Please, check our recent publication on the inhibition of SARS-CoV-2 developed at BioSIM in collaboration with the University of Bordeaux and University of Nantes, already available at bioRxiv:
In silico, in vitro and in cellulo models for monitoring SARS-CoV-2 spike/human ACE2 complex, viral entry and cell fusion
Delphine Lapaillerie, Cathy Chariler, Henrique S. Fernandes, Sergio F. Sousa, Paul Lesbats, Pierre Weigel, Alexandre Favereaux, Veronique Guyonnnet-Duperat and Vincent Parissi
Severe acute respiratory syndrome coronavirus 2 (SARS-CoV-2) is the etiologic agent responsible for the recent coronavirus disease 2019 (COVID-19) pandemic. Productive SARS-CoV-2 infection relies on viral entry into cells expressing angiotensin-converting enzyme 2 (ACE2). Indeed, viral entry into cells is mostly mediated by the early interaction between the viral spike protein S and its ACE2 receptor. The S/ACE2 complex is, thus, the first contact point between the incoming virus and its cellular target; consequently, it has been considered an attractive therapeutic target.
To further characterize this interaction and the cellular processes engaged in the entry step of the virus, we set up various in silico, in vitroand in cellulo approaches that allowed us to specifically monitor the S/ACE2 association.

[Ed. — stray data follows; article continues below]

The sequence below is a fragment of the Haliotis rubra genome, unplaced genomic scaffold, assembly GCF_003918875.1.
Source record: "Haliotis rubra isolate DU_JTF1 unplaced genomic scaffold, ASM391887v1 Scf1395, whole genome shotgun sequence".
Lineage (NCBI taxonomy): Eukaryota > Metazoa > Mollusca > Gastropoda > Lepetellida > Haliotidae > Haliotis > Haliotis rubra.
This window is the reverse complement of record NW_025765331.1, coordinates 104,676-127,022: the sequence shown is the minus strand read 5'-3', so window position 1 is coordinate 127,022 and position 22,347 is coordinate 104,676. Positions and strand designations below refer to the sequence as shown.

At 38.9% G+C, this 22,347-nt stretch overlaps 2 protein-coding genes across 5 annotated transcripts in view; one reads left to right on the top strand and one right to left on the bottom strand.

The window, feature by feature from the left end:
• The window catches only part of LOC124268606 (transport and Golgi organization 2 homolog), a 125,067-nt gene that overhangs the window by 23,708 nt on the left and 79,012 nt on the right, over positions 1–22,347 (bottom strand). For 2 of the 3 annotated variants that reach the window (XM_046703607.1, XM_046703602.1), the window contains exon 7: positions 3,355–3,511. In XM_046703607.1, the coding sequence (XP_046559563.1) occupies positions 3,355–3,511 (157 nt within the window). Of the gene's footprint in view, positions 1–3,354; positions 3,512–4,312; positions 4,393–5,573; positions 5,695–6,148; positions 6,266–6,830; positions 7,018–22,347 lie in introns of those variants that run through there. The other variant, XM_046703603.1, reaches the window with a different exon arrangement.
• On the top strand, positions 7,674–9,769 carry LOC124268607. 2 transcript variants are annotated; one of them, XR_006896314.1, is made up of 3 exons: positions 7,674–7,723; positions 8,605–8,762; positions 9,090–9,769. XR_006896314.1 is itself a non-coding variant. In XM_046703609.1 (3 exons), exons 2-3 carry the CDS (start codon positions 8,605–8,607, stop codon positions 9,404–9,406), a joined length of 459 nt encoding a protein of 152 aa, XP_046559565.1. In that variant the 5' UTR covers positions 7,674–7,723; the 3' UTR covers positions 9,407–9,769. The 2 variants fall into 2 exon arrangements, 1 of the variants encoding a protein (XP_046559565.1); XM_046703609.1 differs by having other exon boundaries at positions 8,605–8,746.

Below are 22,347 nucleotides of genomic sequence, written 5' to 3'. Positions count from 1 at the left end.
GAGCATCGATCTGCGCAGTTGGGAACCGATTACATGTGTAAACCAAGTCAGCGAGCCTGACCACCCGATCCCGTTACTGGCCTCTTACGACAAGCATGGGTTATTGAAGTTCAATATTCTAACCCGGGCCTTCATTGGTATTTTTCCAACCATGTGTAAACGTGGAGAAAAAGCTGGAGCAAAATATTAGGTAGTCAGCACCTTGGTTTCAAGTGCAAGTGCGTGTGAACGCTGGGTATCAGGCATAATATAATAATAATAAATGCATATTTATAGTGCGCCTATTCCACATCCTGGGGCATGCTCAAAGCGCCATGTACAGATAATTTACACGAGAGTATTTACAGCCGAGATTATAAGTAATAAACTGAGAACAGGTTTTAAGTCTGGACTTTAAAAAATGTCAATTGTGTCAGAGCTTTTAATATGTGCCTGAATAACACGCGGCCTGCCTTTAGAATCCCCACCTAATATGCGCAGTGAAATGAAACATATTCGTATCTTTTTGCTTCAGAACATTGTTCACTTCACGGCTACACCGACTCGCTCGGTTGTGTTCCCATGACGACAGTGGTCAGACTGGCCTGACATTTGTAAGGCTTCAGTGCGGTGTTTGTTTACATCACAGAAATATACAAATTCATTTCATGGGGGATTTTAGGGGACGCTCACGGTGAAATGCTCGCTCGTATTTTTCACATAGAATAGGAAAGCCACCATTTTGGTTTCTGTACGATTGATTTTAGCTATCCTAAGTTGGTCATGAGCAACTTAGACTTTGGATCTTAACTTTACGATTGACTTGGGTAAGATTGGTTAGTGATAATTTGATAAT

We report here a novel computational model of the SARS-CoV-2 S/ACE2 complex as well as its biochemical and biophysical monitoring using pulldown, AlphaLISA and biolayer interferometry (BLI) binding assays. This led us to determine the kinetic parameters of the S/ACE2 association and dissociation steps. In parallel to these in vitro approaches, we developed in cellulo transduction assays using SARS-CoV-2 pseudotyped lentiviral vectors and HEK293T-ACE2 cell lines generated in-house. This allowed us to recapitulate the early replication stage of the infection mediated by the S/ACE2 interaction and to detect cell fusion induced by the interaction. Finally, a cell imaging system was set up to directly monitor the S/ACE2 interaction in a cellular context, and a flow cytometry assay was developed to quantify this association at the cell surface.
Together, these different approaches are available for both basic and clinical research aiming to characterize the entry step of the original SARS-CoV-2 strain and its variants as well as to investigate the possible chemical modulation of this interaction. All these models will help in identifying new antiviral agents and new chemical tools for dissecting the virus entry step.